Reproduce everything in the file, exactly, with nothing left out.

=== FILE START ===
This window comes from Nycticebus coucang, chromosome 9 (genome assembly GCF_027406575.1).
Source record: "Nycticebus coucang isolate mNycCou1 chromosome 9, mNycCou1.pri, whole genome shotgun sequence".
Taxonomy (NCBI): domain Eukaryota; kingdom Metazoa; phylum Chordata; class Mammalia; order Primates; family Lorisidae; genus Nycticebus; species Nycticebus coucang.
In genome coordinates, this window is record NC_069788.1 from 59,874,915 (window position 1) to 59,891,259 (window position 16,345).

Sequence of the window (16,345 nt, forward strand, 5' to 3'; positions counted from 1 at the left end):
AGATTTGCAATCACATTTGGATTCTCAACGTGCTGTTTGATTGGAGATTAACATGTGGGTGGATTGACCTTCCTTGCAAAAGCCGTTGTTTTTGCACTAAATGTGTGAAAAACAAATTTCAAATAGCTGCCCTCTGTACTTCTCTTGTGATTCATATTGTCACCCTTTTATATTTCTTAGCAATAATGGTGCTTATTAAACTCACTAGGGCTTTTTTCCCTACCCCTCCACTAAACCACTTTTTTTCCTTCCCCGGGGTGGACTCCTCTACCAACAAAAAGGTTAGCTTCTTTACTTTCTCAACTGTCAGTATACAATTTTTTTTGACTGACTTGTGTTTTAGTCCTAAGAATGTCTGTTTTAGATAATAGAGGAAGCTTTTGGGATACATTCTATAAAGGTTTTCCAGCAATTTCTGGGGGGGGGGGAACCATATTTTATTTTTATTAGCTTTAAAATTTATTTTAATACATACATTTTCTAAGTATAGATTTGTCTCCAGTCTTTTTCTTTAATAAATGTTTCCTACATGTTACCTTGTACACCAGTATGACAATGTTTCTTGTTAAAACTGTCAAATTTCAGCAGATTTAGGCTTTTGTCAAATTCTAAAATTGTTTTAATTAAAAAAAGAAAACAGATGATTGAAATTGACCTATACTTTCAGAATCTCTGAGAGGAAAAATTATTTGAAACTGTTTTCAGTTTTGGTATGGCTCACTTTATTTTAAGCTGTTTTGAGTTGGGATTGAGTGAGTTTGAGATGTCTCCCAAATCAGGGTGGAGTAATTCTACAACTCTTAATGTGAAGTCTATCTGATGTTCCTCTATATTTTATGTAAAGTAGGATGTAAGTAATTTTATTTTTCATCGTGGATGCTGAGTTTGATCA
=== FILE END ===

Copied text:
This window comes from Nycticebus coucang, chromosome 9 (genome assembly GCF_027406575.1).
Source record: "Nycticebus coucang isolate mNycCou1 chromosome 9, mNycCou1.pri, whole genome shotgun sequence".
Taxonomy (NCBI): domain Eukaryota; kingdom Metazoa; phylum Chordata; class Mammalia; order Primates; family Lorisidae; genus Nycticebus; species Nycticebus coucang.
In genome coordinates, this window is record NC_069788.1 from 59,874,915 (window position 1) to 59,891,259 (window position 16,345).

Sequence of the window (16,345 nt, forward strand, 5' to 3'; positions counted from 1 at the left end):
AGATTTGCAATCACATTTGGATTCTCAACGTGCTGTTTGATTGGAGATTAACATGTGGGTGGATTGACCTTCCTTGCAAAAGCCGTTGTTTTTGCACTAAATGTGTGAAAAACAAATTTCAAATAGCTGCCCTCTGTACTTCTCTTGTGATTCATATTGTCACCCTTTTATATTTCTTAGCAATAATGGTGCTTATTAAACTCACTAGGGCTTTTTTCCCTACCCCTCCACTAAACCACTTTTTTTCCTTCCCCGGGGTGGACTCCTCTACCAACAAAAAGGTTAGCTTCTTTACTTTCTCAACTGTCAGTATACAATTTTTTTTGACTGACTTGTGTTTTAGTCCTAAGAATGTCTGTTTTAGATAATAGAGGAAGCTTTTGGGATACATTCTATAAAGGTTTTCCAGCAATTTCTGGGGGGGGGGGAACCATATTTTATTTTTATTAGCTTTAAAATTTATTTTAATACATACATTTTCTAAGTATAGATTTGTCTCCAGTCTTTTTCTTTAATAAATGTTTCCTACATGTTACCTTGTACACCAGTATGACAATGTTTCTTGTTAAAACTGTCAAATTTCAGCAGATTTAGGCTTTTGTCAAATTCTAAAATTGTTTTAATTAAAAAAAGAAAACAGATGATTGAAATTGACCTATACTTTCAGAATCTCTGAGAGGAAAAATTATTTGAAACTGTTTTCAGTTTTGGTATGGCTCACTTTATTTTAAGCTGTTTTGAGTTGGGATTGAGTGAGTTTGAGATGTCTCCCAAATCAGGGTGGAGTAATTCTACAACTCTTAATGTGAAGTCTATCTGATGTTCCTCTATATTTTATGTAAAGTAGGATGTAAGTAATTTTATTTTTCATCGTGGATGCTGAGTTTGATCA